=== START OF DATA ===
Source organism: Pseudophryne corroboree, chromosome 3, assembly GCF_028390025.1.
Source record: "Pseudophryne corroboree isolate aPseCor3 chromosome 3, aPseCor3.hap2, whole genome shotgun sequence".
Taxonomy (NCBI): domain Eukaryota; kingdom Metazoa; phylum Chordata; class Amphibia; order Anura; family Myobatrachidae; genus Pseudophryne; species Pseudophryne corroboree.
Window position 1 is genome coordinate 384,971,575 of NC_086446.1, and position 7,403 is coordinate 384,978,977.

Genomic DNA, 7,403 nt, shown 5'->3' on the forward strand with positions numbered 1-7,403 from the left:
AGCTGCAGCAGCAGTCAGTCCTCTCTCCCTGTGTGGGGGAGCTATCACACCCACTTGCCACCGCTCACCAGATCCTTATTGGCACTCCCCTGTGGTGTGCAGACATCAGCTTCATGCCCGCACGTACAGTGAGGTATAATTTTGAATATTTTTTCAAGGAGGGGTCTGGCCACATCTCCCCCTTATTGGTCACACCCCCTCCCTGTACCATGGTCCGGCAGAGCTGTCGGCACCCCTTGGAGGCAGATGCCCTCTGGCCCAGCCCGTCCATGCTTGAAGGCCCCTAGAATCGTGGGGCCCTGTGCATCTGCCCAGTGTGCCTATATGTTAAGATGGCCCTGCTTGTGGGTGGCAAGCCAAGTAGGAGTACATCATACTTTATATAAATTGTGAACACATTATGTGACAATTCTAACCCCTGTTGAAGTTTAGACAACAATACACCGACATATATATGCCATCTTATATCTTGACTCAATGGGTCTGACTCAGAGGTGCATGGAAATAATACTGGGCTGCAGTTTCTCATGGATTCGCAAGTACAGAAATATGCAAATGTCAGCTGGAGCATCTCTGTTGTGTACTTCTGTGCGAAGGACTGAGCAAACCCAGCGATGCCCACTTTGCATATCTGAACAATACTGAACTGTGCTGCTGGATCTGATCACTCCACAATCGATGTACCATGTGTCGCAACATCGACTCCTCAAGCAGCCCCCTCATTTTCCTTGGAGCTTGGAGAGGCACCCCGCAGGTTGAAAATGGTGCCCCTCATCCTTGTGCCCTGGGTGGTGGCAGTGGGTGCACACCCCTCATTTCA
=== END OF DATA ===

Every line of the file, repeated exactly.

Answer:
Source organism: Pseudophryne corroboree, chromosome 3, assembly GCF_028390025.1.
Source record: "Pseudophryne corroboree isolate aPseCor3 chromosome 3, aPseCor3.hap2, whole genome shotgun sequence".
Taxonomy (NCBI): domain Eukaryota; kingdom Metazoa; phylum Chordata; class Amphibia; order Anura; family Myobatrachidae; genus Pseudophryne; species Pseudophryne corroboree.
Window position 1 is genome coordinate 384,971,575 of NC_086446.1, and position 7,403 is coordinate 384,978,977.

Genomic DNA, 7,403 nt, shown 5'->3' on the forward strand with positions numbered 1-7,403 from the left:
AGCTGCAGCAGCAGTCAGTCCTCTCTCCCTGTGTGGGGGAGCTATCACACCCACTTGCCACCGCTCACCAGATCCTTATTGGCACTCCCCTGTGGTGTGCAGACATCAGCTTCATGCCCGCACGTACAGTGAGGTATAATTTTGAATATTTTTTCAAGGAGGGGTCTGGCCACATCTCCCCCTTATTGGTCACACCCCCTCCCTGTACCATGGTCCGGCAGAGCTGTCGGCACCCCTTGGAGGCAGATGCCCTCTGGCCCAGCCCGTCCATGCTTGAAGGCCCCTAGAATCGTGGGGCCCTGTGCATCTGCCCAGTGTGCCTATATGTTAAGATGGCCCTGCTTGTGGGTGGCAAGCCAAGTAGGAGTACATCATACTTTATATAAATTGTGAACACATTATGTGACAATTCTAACCCCTGTTGAAGTTTAGACAACAATACACCGACATATATATGCCATCTTATATCTTGACTCAATGGGTCTGACTCAGAGGTGCATGGAAATAATACTGGGCTGCAGTTTCTCATGGATTCGCAAGTACAGAAATATGCAAATGTCAGCTGGAGCATCTCTGTTGTGTACTTCTGTGCGAAGGACTGAGCAAACCCAGCGATGCCCACTTTGCATATCTGAACAATACTGAACTGTGCTGCTGGATCTGATCACTCCACAATCGATGTACCATGTGTCGCAACATCGACTCCTCAAGCAGCCCCCTCATTTTCCTTGGAGCTTGGAGAGGCACCCCGCAGGTTGAAAATGGTGCCCCTCATCCTTGTGCCCTGGGTGGTGGCAGTGGGTGCACACCCCTCATTTCA